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Transgender Canadian Launches Lawsuit After Being Denied Taxpayer Funding For An Out-Of-Country Vaginoplasty In Thailand

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A trans-identified male in British Columbia, Canada, is suing the provincial Ministry of Health after it refused to fund the out-of-country vaginoplasty he demanded be performed in Bangkok, Thailand.

The man, referred to only as KW in legal documents due to a publication ban on his name, originally lodged a complaint at the BC Human Rights Tribunal (BCHRT) in 2019 alleging discrimination. KW claimed that being denied funding for the out-of-country surgery was akin to sex-based discrimination on the basis of his transgender status.

In his legal complaint, KW insisted that a female would not have been denied the same laparoscopic sigmoid colon vaginoplasty — a procedure that is sometimes performed on females who are born with exceedingly rare disorders of sexual development. The surgery includes utilizing sections of harvested colon tissue to craft the appearance of a vulva and vagina.

KW claimed that he was unable to apply for the surgery because he could not find a specialist to complete his application form, and argued that a female could have accessed a gynecologist to do so.

The BC Ministry of Health (MOH) sought to dismiss KW’s claim on the basis that it held no reasonable chance of success, but was denied in a May 10, 2024 ruling. The matter will now be scheduled for a hearing.

The Ministry argued that they did not discriminate against KW, deny him medical care, or treat him differently “than any other beneficiary who requests out of country medical services.” They also noted that KW did not fully complete his application for surgery, adding that vaginoplasty procedures are available in Canada “and as such, the public health system was not obligated to fund the service [he] was seeking overseas.” 

The MOH gave approval for KW to undergo a fully-funded vaginoplasty at GrS Montreal in October of 2017. However, months later in January of 2018, KW applied to the MOH to instead fund his surgery in Bangkok, Thailand.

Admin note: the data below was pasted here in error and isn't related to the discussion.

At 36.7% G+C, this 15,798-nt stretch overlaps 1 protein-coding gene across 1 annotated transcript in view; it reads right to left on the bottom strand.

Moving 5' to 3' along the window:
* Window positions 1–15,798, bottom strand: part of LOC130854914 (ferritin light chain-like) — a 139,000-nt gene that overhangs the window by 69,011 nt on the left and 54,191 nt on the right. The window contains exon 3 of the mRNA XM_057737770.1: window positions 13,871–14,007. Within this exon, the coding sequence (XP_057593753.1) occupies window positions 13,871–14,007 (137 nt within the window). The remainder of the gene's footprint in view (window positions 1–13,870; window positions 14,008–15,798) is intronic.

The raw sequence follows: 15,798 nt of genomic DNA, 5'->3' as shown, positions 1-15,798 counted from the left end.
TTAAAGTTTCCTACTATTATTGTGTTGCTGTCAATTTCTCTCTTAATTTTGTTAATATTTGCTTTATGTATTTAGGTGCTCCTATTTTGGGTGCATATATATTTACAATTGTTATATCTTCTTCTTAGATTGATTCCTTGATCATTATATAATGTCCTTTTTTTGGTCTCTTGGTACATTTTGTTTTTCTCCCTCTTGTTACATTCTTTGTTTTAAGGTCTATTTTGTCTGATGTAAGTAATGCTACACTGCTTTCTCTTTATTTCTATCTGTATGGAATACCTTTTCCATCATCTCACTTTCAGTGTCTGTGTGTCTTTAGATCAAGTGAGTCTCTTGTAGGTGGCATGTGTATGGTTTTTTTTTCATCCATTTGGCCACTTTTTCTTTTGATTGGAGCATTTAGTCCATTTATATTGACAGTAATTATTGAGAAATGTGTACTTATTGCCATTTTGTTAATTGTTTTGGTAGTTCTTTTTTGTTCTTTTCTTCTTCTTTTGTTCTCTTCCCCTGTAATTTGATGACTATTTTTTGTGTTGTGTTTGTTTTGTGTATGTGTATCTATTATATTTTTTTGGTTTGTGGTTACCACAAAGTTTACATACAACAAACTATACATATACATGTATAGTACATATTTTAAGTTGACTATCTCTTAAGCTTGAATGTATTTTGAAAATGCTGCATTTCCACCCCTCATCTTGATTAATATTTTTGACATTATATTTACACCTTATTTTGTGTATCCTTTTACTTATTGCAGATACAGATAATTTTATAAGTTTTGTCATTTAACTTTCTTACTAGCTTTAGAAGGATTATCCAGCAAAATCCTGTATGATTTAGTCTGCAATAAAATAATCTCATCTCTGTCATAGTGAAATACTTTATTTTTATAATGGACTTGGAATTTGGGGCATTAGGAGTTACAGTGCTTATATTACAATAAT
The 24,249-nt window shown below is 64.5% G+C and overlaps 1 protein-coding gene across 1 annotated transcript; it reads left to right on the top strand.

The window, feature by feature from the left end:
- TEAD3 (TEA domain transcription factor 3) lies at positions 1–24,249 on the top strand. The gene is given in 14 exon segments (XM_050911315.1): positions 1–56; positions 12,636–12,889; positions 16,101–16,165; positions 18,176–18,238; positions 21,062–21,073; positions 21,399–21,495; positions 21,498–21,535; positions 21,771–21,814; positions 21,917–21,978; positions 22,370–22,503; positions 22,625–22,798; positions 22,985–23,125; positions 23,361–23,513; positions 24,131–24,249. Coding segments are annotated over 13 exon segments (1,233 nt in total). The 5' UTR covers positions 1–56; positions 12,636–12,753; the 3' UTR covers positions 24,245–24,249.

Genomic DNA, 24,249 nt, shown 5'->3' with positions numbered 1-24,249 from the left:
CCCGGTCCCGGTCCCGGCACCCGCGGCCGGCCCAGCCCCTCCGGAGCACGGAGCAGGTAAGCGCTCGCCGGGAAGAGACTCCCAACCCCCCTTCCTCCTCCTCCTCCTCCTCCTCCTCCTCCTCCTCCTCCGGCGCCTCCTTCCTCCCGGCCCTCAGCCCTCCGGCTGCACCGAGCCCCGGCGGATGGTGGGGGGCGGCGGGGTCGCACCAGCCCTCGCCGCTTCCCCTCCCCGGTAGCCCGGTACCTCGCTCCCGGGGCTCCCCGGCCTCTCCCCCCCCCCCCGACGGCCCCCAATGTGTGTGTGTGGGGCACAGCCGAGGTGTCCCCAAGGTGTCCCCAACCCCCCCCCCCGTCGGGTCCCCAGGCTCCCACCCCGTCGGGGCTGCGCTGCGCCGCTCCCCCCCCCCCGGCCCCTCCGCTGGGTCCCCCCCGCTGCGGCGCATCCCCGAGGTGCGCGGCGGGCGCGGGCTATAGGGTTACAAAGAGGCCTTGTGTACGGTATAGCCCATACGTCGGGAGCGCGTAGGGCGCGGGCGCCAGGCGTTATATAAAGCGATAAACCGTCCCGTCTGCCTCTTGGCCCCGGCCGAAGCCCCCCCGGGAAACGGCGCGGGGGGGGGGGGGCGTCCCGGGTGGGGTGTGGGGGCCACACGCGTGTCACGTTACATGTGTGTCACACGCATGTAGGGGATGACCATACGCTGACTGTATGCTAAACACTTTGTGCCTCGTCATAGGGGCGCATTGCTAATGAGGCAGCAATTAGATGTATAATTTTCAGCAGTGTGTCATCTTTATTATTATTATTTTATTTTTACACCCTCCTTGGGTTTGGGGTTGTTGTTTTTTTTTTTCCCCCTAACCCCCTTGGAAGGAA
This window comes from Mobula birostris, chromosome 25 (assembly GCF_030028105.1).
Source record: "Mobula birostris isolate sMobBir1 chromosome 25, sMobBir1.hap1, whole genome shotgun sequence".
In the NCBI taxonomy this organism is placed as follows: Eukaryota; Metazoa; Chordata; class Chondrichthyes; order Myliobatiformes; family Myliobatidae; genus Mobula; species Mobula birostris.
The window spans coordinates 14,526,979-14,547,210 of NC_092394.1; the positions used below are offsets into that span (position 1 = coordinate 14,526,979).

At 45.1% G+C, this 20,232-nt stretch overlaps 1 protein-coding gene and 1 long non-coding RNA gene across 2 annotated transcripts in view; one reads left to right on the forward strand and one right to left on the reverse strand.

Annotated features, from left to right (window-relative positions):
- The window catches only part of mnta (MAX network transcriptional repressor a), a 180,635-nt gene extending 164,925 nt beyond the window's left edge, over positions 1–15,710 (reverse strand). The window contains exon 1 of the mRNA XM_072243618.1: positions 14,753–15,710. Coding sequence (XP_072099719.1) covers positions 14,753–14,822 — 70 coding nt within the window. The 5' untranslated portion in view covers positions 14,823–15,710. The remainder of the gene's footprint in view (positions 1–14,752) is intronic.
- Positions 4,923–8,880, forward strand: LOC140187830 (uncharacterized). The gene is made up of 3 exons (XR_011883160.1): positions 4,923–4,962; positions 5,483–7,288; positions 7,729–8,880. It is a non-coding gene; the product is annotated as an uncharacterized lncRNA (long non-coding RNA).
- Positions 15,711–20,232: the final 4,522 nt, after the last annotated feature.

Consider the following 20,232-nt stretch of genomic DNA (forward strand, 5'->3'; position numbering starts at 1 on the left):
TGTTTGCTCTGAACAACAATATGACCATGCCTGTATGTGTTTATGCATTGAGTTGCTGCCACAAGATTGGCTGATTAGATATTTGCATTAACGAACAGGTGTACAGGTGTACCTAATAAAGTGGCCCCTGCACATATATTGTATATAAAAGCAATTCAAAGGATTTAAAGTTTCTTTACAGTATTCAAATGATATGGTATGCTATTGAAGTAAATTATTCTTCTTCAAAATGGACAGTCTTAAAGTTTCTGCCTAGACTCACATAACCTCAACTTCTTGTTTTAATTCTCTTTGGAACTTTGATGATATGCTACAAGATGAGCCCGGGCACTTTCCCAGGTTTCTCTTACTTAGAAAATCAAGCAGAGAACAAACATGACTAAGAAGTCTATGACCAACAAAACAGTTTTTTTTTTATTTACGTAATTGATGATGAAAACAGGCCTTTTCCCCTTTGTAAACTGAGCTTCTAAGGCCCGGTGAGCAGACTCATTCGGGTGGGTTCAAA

He was advised that the application had to be completed by a BC specialist, and not the plastic surgeon from Thailand.

A letter from the Ministry read: “When surgery is available in Canada, the attending specialist in BC may recommend surgery outside Canada. The specialist must include peer reviewed medical articles with the application to confirm surgery outside Canada will result in a significant difference in success. The recommendation for surgery is sincerely respected; however as surgery is available in Canada, provincial coverage was not approved for surgery in Thailand.”

Ultimately, KW never completed his application and accepted the vaginoplasty at GrS Montreal on January 6, 2020. The hospital performs penile inversion vaginoplasty, in which penile tissue is “flipped” to create a vagina-like canal. This is the most common vaginoplasty technique in North America.

BCHRT panel member, Shannon Beckett, wrote in her May decision that the tribunal is also going to consider discrimination on the basis of gender identity, though KW did not allege this in his filing. She argued that the Ministry of Health made a “problematic” statement when they refuted KW’s claim about females accessing this type of procedure. Beckett appears to have taken specific issue with the Ministry’s explanation that vaginoplasties are “rarely performed on cisgender women, and only in cases where it is medically necessary (i.e. due to disease or injury).”

Beckett wrote that the Ministry’s usage of the term “medically necessary “ has “implied that where transgender women are seeking the same surgery, it is not in cases ‘where it is medically necessary.’ This argument appears to be based on stereotypical and outdated ideas about the nature and reason for gender-affirming surgery. There is no indication in the context of this complaint that the gender-affirming care KW was seeking was not medically necessary.”

This argument is reminiscent of a 2019 procedural decision by BCHRT member Devyn Cousineau wherein she referred to notorious trans activist Jessica Yaniv having his male testicles waxed by unwilling women as “critical gender affirming care.”

The hearing dates for KW’s suit against the BCHRT have not been scheduled, and it will likely take months if not years as the BCHRT is facing an enormous backlog of almost 5,000 active files.

This case is not the first of its kind in Canada. Earlier this year, and as reported by Reduxx, an Ontario man successfully sued the Ontario Health Insurance Plan to have the province fund an experimental surgery in Texas that will leave him with his penis as well as a surgically created “neo-vagina.”

The man in this case broke his own publication ban when he posted about his diaper fetish on Reddit, and openly admitted he was the individual documented in the highly-publicized case. 


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The post Transgender Canadian Launches Lawsuit After Being Denied Taxpayer Funding For An Out-Of-Country Vaginoplasty In Thailand appeared first on Reduxx.

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